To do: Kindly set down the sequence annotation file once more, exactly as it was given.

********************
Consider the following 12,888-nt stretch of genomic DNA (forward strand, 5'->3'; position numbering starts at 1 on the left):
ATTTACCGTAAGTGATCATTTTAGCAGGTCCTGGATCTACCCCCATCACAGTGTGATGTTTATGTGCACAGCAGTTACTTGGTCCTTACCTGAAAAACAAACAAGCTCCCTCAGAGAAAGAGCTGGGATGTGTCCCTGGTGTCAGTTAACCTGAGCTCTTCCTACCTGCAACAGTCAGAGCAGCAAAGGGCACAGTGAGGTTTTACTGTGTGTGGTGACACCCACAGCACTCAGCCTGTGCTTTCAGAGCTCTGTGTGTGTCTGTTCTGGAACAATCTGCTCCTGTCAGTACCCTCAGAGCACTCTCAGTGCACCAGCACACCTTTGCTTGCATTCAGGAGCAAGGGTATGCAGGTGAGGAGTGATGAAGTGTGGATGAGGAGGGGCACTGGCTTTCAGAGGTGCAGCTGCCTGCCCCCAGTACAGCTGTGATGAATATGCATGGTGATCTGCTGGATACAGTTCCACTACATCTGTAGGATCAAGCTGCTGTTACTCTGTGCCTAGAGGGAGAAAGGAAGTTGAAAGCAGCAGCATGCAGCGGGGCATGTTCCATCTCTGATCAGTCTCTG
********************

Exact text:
Consider the following 12,888-nt stretch of genomic DNA (forward strand, 5'->3'; position numbering starts at 1 on the left):
ATTTACCGTAAGTGATCATTTTAGCAGGTCCTGGATCTACCCCCATCACAGTGTGATGTTTATGTGCACAGCAGTTACTTGGTCCTTACCTGAAAAACAAACAAGCTCCCTCAGAGAAAGAGCTGGGATGTGTCCCTGGTGTCAGTTAACCTGAGCTCTTCCTACCTGCAACAGTCAGAGCAGCAAAGGGCACAGTGAGGTTTTACTGTGTGTGGTGACACCCACAGCACTCAGCCTGTGCTTTCAGAGCTCTGTGTGTGTCTGTTCTGGAACAATCTGCTCCTGTCAGTACCCTCAGAGCACTCTCAGTGCACCAGCACACCTTTGCTTGCATTCAGGAGCAAGGGTATGCAGGTGAGGAGTGATGAAGTGTGGATGAGGAGGGGCACTGGCTTTCAGAGGTGCAGCTGCCTGCCCCCAGTACAGCTGTGATGAATATGCATGGTGATCTGCTGGATACAGTTCCACTACATCTGTAGGATCAAGCTGCTGTTACTCTGTGCCTAGAGGGAGAAAGGAAGTTGAAAGCAGCAGCATGCAGCGGGGCATGTTCCATCTCTGATCAGTCTCTG